Stopping the Sinkhole

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Pennsylvania’s two pension programs, the State Employees’ Retirement System (SERS) and Public School Employees’ Retirement System (PSERS), are in desperate need of reform. Pennsylvania’s unfunded liabilities have been steadily rising, presenting significant risks to the state’s economy and promising to burden businesses and taxpayers. Governor Tom Corbett’s 2013 pension reform recommendations would shift new employees to a 401(a) defined contribution plan (similar to the 401(k) of the private sector) and adjust compensation formulas for current employees. If implemented, his recommendations could save Pennsylvania $12 billion in employer contribution costs and $40 billion in plan costs over the next 30 years.

Such reforms, while politically contentious, are not new in the private or public sectors. Difficult financial conditions and changes in employee and employer attitudes towards pensions have forced thousands of private sector firms to modify their pension programs over the past 30 years. Members’ plans have typically shifted from defined benefit (DB) towards defined contribution (DC) plans, a trend greeted with skepticism by many employees and hostility by unionized workers. However, much of the concern stems from a general lack of knowledge about DC programs and resistance to change.

A growing body of work by economists and financial experts suggests significant benefits for firms, public sector entities, and employees that shift from DB to DC programs. Employees gain greater clarity about their actual retirement benefits and workers are not punished for frequent job changes, as they would be in DB programs. Further, employers benefit from a greater ability to project DC program costs. Likewise, taxpayers have to pay less for public pensions as unfunded liabilities become manageable and, in the long run, are completely eliminated.

Over the past 30 years, solutions to pension problems have shifted towards DC programs. This transition, while disruptive for employees, provides the following important benefits to key stakeholders in both the private and public sector:

  • Portability. The Bureau of Labor Statistics estimates that the average worker changes jobs more than ten times in his or her career. Such churn means employees risk not becoming vested and losing significant DB benefits. In contrast, DC programs are paid directly to workers and allow accumulated funds to be carried with the worker across jobs and across states.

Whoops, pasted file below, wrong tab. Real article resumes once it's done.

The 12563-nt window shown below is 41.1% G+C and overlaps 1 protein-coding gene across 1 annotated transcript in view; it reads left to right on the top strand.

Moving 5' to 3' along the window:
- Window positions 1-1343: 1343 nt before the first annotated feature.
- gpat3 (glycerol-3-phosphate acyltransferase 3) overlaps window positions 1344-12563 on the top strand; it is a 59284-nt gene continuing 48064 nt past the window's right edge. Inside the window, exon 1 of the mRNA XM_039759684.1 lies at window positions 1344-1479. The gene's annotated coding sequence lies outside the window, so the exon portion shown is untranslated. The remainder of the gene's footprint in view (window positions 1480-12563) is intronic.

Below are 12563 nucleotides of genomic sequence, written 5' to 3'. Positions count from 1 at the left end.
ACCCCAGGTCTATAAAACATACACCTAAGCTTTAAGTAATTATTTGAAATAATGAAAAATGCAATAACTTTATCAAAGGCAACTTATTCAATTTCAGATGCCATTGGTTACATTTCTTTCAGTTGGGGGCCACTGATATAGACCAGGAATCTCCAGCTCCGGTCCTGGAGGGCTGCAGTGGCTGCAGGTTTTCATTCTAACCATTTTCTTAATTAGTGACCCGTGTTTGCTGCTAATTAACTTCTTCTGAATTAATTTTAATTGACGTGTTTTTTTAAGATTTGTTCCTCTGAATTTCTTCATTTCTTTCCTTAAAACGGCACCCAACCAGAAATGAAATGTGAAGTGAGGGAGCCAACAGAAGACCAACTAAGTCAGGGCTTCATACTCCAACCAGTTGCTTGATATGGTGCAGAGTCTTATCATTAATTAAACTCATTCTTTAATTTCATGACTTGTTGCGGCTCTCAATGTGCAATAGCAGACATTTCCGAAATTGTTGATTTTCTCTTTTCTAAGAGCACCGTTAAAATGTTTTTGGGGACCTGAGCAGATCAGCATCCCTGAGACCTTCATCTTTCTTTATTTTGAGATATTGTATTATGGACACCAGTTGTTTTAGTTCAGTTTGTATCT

• Fully funded status. By definition, DC plans are fully funded. All of the funds promised to an employee, which are typically based on a percentage of salary, are paid up front and become the employee’s property. Firms or public sector entities never risk carrying a funding liability. 
  • Ownership. Workers with higher risk preferences can actually pursue their own investment strategies without DB restrictions, which often overinvest in fixed income and “safe” asset classes at the expense of higher returns. 
  • Potentially higher returns. A growing body of evidence suggests that a lifetime of DC retirement investments produce higher returns than individuals cashing out of a DB program. Financial economists have performed thousands of simulations that take into account key features of a person’s years in the labor force. The simulations consider employees leaving one job for another, employees leaving the public sector for private sector, employees retiring at different ages, etc. One main finding from these simulations is that when compared to public sector defined benefit plans, DC plans invested in a diversified portfolio consistently result in a larger lifetime nest-egg for people than the wealth accumulated in a DB plan. 
  • More predictable costs. Rather than being dependent on unknowns, such as life expectancy, stock market returns, and the financial conditions of firms or state economies,  DC plans make the employer responsible for a specified contribution each year. These contributions are easily predictable and less variable than DB contributions, making businesses more efficient and protecting taxpayers from public sector budgetary shocks.

Evidence from the private sector and some reformed public sector pension programs shows that pension reform is possible and creates significant savings to firms in the private sector and taxpayers in the public sector. Private firms, while enjoying more flexibility than public pension programs when reforming, still face many of the same challenges as public sector pensions. Therefore, as Pennsylvania considers reform, it is useful to examine the pension reform trend for insights about possible costs of reform and understand the “best practices” of pension reform.

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Scott Beaulier, PhD is the Chair of Economics & Finance and director of the Manuel H. Johnson Center for Political Economy at Troy University. He is also the Adams-Bibby Chair of Free Enterprise.